This article investigates an early modern paradigm shift that embraces various areas of the collective imagination, notably time, space and subjectivity. The medieval view of time as cyclical and inscribed within the ultimate triumph of immutable eternity, under the reassuring control of a God that created humans in his semblance, is superseded by a mechanical perception of time that gives rise to a form of chronophobia. Likewise, what was regarded as the spherical shape of creation, resulting from the design of God as geometrician, starts to give way to a boundless concept of the infinite intended as an overwhelming plurality of intersecting spheres. Moreover, the development of cartography and of terrestrial globes induces a new sense of complexity, which impacts also on the conceptualisation of the human, as shown by John Donne’s poetry, where subjectivity is associated with the convex and spherical. The anxieties arising from these worldviews are balanced in various artefacts by the presence of a compass, which reasserts the possibility of controlling events. Briefly, although the advancement of knowledge corrodes the privileged position humans had within the medieval view of creation, a new faith in the human asserts itself, reinstating a principle of agency.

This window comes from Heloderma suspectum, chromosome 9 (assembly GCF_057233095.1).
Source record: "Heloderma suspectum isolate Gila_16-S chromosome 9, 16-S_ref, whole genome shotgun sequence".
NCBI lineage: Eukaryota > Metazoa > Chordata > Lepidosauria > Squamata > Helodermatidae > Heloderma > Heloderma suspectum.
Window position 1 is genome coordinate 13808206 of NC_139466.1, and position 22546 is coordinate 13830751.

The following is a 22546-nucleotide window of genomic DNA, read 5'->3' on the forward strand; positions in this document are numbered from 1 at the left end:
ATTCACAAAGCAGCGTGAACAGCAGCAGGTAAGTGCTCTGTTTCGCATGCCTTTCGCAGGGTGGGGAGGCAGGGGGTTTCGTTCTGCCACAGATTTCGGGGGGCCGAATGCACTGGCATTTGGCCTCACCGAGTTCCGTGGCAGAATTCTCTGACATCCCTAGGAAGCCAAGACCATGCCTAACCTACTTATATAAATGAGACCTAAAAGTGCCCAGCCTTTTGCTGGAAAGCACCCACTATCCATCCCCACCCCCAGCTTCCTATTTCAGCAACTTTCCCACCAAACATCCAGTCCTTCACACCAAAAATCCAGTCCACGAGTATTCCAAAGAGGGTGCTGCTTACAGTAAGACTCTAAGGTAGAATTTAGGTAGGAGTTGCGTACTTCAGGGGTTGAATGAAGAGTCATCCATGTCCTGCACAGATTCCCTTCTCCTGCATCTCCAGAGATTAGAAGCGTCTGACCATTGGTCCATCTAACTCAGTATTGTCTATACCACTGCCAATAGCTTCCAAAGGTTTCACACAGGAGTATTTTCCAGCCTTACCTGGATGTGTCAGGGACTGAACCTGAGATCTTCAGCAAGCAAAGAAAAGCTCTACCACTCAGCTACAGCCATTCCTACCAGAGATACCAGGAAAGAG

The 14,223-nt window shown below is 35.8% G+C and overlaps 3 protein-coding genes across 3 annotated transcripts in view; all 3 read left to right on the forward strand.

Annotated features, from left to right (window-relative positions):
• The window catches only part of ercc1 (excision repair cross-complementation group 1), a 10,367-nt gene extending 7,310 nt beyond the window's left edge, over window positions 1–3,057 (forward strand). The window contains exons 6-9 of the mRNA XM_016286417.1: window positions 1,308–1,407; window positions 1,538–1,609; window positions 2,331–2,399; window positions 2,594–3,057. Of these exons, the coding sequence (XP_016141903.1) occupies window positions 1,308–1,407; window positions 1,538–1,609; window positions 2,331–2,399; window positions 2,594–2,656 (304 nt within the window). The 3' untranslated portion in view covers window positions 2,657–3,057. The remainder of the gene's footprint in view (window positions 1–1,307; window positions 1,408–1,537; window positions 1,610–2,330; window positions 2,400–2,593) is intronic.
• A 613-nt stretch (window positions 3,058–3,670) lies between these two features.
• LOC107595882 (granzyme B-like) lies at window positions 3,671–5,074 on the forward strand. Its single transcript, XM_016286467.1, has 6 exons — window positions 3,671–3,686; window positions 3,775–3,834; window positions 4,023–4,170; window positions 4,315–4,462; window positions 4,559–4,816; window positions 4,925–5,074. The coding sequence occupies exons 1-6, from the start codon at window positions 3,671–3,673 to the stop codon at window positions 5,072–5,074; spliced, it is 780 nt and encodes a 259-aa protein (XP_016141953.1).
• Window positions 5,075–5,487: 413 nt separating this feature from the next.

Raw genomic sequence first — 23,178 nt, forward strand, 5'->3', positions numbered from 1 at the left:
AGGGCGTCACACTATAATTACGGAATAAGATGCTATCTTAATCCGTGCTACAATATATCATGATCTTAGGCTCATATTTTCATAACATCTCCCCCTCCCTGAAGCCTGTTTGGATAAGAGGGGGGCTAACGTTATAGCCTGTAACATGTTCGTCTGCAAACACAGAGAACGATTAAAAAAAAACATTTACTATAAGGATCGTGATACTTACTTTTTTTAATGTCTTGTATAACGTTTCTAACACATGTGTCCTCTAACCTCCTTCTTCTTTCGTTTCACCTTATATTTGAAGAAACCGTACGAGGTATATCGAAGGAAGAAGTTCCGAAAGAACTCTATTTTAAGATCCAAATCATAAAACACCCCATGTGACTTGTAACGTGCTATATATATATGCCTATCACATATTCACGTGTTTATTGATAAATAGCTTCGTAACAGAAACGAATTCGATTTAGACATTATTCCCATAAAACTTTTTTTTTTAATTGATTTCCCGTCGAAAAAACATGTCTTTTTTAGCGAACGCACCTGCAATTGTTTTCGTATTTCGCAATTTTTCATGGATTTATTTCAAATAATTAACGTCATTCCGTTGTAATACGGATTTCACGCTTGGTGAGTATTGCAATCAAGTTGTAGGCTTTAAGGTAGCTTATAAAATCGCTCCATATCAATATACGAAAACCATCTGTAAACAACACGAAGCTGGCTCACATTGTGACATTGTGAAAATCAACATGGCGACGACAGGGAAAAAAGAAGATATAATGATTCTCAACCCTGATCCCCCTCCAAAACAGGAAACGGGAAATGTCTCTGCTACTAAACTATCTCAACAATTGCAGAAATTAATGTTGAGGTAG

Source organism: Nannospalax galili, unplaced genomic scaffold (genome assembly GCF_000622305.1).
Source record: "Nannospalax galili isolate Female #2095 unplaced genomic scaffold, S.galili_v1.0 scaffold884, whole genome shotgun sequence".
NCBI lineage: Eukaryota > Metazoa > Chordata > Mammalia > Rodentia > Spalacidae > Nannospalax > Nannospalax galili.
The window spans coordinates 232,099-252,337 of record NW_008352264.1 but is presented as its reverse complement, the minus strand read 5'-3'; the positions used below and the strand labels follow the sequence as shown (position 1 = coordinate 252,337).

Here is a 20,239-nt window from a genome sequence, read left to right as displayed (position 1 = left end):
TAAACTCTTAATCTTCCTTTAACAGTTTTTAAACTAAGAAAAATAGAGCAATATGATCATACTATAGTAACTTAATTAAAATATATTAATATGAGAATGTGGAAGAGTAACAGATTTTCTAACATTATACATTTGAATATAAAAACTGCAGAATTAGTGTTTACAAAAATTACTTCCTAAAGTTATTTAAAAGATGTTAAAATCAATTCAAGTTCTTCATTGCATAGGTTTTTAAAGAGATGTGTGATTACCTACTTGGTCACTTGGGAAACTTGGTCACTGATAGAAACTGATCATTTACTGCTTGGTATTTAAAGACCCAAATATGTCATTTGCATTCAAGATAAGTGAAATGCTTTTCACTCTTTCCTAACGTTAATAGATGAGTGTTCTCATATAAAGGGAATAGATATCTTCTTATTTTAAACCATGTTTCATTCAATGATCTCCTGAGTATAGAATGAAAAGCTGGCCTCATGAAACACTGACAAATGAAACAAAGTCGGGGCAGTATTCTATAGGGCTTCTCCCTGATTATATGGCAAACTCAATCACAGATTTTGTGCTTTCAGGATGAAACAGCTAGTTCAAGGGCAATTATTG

Philology of Conceptualisation: Geometry and the secularisation of the early modern imagination / Ascari, Maurizio. - In: PHILOLOGY. - ISSN 2297-2625. - STAMPA. - 2:(2016), pp. 121-140.

Philology of Conceptualisation: Geometry and the secularisation of the early modern imagination

ASCARI, MAURIZIO
2016

Abstract

This article investigates an early modern paradigm shift that embraces various areas of the collective imagination, notably time, space and subjectivity. The medieval view of time as cyclical and inscribed within the ultimate triumph of immutable eternity, under the reassuring control of a God that created humans in his semblance, is superseded by a mechanical perception of time that gives rise to a form of chronophobia. Likewise, what was regarded as the spherical shape of creation, resulting from the design of God as geometrician, starts to give way to a boundless concept of the infinite intended as an overwhelming plurality of intersecting spheres. Moreover, the development of cartography and of terrestrial globes induces a new sense of complexity, which impacts also on the conceptualisation of the human, as shown by John Donne’s poetry, where subjectivity is associated with the convex and spherical. The anxieties arising from these worldviews are balanced in various artefacts by the presence of a compass, which reasserts the possibility of controlling events. Briefly, although the advancement of knowledge corrodes the privileged position humans had within the medieval view of creation, a new faith in the human asserts itself, reinstating a principle of agency.
2016
Philology of Conceptualisation: Geometry and the secularisation of the early modern imagination / Ascari, Maurizio. - In: PHILOLOGY. - ISSN 2297-2625. - STAMPA. - 2:(2016), pp. 121-140.
Ascari, Maurizio
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Utilizza questo identificativo per citare o creare un link a questo documento: https://hdl.handle.net/11585/579299
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